The right channel partners operate quickly, put the company’s products in the hands of the ideal customer, and help the product achieve greater name recognition—and importantly, help the company grows its reputation and bottom line.
In contrast, the wrong channel partners damage a company’s prospects. They dilute the brand value by mispositioning the product or, in many cases, waste valuable time by doing nothing. Startups in a range of industries from software to manufacturing often rely on bigger competitors to bring the product to market. Small biotech companies often enter into partnerships with large pharmaceutical companies to commercialize their products. Small retailers use the Amazon marketplace to sell their products. And small software companies often rely on large software and IT services companies to market and distribute their products.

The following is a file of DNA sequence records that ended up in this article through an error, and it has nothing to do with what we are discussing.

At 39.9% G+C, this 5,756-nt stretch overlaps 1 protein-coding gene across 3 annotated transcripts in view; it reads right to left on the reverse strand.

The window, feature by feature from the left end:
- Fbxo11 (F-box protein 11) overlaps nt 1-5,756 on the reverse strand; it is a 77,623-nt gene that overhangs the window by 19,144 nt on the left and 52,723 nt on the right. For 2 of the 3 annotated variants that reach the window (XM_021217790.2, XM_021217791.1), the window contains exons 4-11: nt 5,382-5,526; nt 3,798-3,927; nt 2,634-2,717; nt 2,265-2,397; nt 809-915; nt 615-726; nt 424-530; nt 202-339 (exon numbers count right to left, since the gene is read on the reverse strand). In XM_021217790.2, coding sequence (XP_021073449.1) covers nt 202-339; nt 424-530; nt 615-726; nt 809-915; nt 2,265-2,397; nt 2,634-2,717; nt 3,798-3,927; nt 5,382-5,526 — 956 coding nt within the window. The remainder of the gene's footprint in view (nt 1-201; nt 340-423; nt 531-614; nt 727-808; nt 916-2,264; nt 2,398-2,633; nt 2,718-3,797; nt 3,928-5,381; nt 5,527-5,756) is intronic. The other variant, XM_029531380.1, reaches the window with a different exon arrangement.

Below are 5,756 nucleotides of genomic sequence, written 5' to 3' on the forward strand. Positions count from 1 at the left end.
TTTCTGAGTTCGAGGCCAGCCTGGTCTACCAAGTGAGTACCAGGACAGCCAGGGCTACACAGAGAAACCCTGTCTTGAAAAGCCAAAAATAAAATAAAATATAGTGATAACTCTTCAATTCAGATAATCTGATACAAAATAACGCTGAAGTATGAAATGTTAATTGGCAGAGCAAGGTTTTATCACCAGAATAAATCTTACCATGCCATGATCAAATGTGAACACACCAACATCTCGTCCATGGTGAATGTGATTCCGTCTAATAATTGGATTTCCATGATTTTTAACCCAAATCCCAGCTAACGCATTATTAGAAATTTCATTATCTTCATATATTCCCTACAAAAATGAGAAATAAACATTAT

However, reliance on a single channel partner is risky. A formal Booth student of mine, Jill James, who now runs a growth advisory company Sif Industries, describes the channel challenge for startups as follows: I think of early stage channel strategy as finding your frenemies. You’ll work together for now, but if things go well, you’ll directly compete or even put them out of business. You do want you need to do on the way up to build scale until you can have the means to control the channel. Now it’s time for you to create the right market.
2. Raising capital
As entrepreneurs scale their businesses, they're often going to face periods of illiquidity and unprofitability. As a result, they need to raise capital—but what kind of capital should they target? Shivakumar says that’s just the first question founders need to confront as they consider how to finance their attempts to scale. They also need to decide how much capital they need—do they want to risk “death by indigestion,” or hope to signal market dominance by raising as much capital as possible?